One year ago I posted the following two articles:
Shortly followed by an associated video on YouTube and so the Simple DIY Electronic Music Projects blog was born! They were then followed by the Arduino MIDI Tone Module and many others since.
So in honour of my one-year anniversary, after more than 180 posts, including the launch of the Lo-Fi Orchestra, I wanted to return to those “tone” roots and do something slightly different.
Here are twelve Arduino Nanos, each with a speaker and armed with nothing more than the MIDI library and the tone() function bringing you my favourite selection of music from the whole of the Star Wars saga – the fanfare from the last scenes of Star Wars Episode IV A New Hope.
Watch it in full below.
Warning! I strongly recommend using old or second hand equipment for your experiments. I am not responsible for any damage to expensive instruments!
These are the key Arduino tutorials for the main concepts used in this project:
If you are new to Arduino, see the Getting Started pages.
- 12x Arduino Nano
- 12x 8 ohm or old headphone speakers
- 12x 220Ω resistors
- MIDI IN – for example an Arduino MIDI Interfaces or one of the Ready-Made MIDI Modules.
- Either stripboard or breadboard and jumper wires
The circuit is largely just a “helper” board to make it easy to power 12 Arduino Nanos, allow them to share the same MIDI in signal, and have them all connected to their own speaker.
Things to note about this build:
- Only four pins of the Arduino Nano are connected:
- RX for the MIDI in signal
- D2 for the audio output
- This is using VIN to simplify the track layout on the board. You could use 5V if you wished, but that is on the same “track” as one of the GND pins, and the other GND pin is on the same “track” as RX. By using VIN, GND and RX it is possible to have all three tracks span the whole board unbroken.
- Using VIN means it requires a power supply of 6-12V. You can’t put 5V in VIN and have it work (reliably).
- The MIDI interface requires 5V power (usually), so one of the Arduino Nanos does have its 5V connected – but it is use as a “5V out” for the MIDI module. This means in that one place, the GND track needs cutting and “routing around” the 5V pin.
- Ideally you’d be using 12 speakers that are all very similar. I had two a bit quieter than the rest and one too loud. The louder one was relatively easy to sort out – I added an extra resistor – but I couldn’t really do anything about the two quieter ones as I didn’t want to limit any of the others.
The idea is to create 12 of the Arduino MIDI Tone Modules, with each one on a different MIDI channel, and play them like a single 12-note polyphonic tone module.
Note it should be noted that there are many other ways to achieve this, in fact as part of the 180+ projects posted during this last year, I could have looked at:
- Arduino Multi MIDI Tone Module – a similar project to this one, essentially stacking up four of the Arduino MIDI Tone Modules with a common MIDI In.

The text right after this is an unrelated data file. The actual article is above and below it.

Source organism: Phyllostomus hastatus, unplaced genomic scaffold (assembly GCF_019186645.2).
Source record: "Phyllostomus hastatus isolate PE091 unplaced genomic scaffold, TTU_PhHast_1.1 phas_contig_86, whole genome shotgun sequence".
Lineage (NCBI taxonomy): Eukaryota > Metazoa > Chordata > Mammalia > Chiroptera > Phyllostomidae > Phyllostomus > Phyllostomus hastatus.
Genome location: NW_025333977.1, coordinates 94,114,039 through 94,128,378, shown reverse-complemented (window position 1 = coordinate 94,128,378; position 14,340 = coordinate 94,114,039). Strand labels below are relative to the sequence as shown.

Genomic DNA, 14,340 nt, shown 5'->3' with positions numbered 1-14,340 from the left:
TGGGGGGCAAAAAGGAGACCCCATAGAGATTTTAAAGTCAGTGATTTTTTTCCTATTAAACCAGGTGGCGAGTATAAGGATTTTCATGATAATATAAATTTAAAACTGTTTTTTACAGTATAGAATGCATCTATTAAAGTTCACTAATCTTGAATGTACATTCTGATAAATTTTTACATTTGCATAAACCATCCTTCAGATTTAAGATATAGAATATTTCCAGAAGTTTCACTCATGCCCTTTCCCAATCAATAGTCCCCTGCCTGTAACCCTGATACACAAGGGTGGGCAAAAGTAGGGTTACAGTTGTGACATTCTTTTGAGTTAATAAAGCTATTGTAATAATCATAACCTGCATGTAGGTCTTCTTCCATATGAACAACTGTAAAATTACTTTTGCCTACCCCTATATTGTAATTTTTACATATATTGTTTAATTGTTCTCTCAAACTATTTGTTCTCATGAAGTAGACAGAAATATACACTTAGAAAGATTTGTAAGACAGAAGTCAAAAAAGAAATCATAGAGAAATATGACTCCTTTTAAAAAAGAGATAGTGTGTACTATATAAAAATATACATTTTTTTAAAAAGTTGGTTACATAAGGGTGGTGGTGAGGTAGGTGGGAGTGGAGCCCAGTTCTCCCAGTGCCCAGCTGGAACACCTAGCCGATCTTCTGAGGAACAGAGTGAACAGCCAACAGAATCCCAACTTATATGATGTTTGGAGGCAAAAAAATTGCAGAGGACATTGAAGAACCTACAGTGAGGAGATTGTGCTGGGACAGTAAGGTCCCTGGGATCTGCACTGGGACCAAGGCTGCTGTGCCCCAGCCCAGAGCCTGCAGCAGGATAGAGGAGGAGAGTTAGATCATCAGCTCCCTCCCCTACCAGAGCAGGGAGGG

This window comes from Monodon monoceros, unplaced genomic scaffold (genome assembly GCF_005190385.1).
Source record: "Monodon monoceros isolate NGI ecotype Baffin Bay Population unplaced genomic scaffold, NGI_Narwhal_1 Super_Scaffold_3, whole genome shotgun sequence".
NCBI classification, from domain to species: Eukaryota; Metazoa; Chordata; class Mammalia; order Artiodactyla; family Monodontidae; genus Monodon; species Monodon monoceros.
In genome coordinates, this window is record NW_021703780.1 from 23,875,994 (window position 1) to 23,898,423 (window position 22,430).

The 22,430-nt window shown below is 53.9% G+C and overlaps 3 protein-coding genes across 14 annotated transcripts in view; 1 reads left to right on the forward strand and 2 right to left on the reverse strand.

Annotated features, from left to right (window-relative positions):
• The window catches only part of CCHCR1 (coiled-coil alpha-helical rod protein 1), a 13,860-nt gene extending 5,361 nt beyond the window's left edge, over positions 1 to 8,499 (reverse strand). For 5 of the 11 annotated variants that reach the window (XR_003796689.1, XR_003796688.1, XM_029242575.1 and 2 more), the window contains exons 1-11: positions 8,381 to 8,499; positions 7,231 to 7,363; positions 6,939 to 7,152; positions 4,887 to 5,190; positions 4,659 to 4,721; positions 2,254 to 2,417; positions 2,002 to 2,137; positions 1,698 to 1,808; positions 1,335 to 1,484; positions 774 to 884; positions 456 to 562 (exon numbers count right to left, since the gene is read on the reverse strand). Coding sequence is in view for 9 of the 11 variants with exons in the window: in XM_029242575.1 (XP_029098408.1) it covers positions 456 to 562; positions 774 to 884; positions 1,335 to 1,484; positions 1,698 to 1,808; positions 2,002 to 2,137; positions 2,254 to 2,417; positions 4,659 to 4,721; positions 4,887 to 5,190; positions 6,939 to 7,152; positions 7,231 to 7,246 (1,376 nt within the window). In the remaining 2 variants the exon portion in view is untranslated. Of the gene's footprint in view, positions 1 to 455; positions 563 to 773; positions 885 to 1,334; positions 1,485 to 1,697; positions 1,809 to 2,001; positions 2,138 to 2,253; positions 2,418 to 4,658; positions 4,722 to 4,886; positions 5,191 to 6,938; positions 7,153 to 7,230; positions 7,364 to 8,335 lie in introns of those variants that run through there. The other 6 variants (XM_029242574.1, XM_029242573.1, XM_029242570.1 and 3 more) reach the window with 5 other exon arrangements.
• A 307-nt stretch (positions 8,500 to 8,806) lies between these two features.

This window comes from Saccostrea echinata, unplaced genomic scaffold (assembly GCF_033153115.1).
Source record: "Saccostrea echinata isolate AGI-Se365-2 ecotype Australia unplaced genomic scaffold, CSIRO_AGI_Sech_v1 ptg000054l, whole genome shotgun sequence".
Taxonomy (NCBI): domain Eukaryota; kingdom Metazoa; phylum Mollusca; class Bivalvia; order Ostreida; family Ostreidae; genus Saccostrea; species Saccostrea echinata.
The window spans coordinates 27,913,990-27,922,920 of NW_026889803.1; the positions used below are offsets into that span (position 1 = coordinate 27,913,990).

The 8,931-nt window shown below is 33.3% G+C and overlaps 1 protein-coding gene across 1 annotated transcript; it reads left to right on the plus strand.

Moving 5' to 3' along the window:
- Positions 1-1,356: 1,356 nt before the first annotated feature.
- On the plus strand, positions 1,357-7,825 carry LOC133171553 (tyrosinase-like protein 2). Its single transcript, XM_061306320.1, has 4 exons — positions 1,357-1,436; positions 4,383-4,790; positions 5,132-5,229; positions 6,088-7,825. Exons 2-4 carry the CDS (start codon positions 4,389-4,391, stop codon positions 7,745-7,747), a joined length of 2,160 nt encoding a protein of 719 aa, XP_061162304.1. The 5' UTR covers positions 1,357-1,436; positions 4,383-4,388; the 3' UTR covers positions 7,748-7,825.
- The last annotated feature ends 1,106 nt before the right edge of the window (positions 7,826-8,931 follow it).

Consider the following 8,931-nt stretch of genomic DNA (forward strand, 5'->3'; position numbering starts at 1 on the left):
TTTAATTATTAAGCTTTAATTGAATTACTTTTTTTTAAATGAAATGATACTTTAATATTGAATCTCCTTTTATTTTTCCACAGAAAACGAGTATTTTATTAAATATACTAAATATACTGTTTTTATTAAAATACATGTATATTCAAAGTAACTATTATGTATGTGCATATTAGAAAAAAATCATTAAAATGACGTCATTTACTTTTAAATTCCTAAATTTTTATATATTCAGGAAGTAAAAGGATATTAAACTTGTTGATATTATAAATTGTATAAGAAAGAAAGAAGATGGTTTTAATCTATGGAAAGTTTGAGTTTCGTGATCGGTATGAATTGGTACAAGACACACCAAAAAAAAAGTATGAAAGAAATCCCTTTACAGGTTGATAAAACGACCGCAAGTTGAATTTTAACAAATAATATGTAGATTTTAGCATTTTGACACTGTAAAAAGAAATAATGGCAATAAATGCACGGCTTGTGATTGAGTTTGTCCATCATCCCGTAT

- Arduino MIDI Multi-Tone Module – a project showing how a single Arduino can be made to make up to three tones itself.
- Arduino Tone Polyphony – the first in a series of posts showing how to get even more tone() like notes from a single Arduino. At the end of the series, I managed full 12-note polyphony (with a few limitations!)
Not to mention a whole host of synthesis approaches and alternative microcontrollers. But the idea was to return to those first two projects and do something with those.
Consequently the code used here is almost completely unchanged from the Arduino MIDI Tone Module code. The only changes are minor:
- The output pin is D2 to make using the stripboard easier.
- The MIDI channel is changed for each board. Note that I’ve not used channel 10 as this is typically used for a drum track, so I’m using MIDI channels 1-9 and 11-13.
- I added a “note on indicator” in the shape of LED_BUILTIN. This gets turned on when a noteOn is received and turned off when noteOff is received. This was useful to let me know when things are happening on which boards!
As with all my Lo-Fi Orchestra performances the music score is programmed in by me using MuseScore3. There are twelve parts, each set to a different MIDI channel (1-9,11-13) with a loose “six part high, six part low” kind of structure. The score is part my own listening, part extracts from different MIDI files (which unfortunately don’t tend to come with attribution or credits!), where appropriate, and part glue by me to join it together.
Once complete, the score is changed to remove all expression(!), saved as a MIDI file and then tweaked using MidiEditor to remove any Program Change messages from the start, which tend to overload the MIDI handling when all sent at once!
It is “conducted” from an old laptop using MidiBar – which is part of MidiOx via my Roland UM-ONE MK2 MIDI interface.
The blog has come a long way this last year. I certainly never anticipated the creation of the Lo-Fi Orchestra. But even after some 180 posts, my ideas list is still pretty long, so there is still plenty more to do if I feel so inclined.
If you like what you see do pop over and follow me on social media. You can find me on:
- Twitter as @diyelectromusic
- Facebook with a diyelectromusic page and a Lo-Fi Orchestra page
- my YouTube channel
And I have accounts on Github, Hackaday.io, Electromaker.io and if all else fails you can buy me a Ko-Fi if you are so inclined.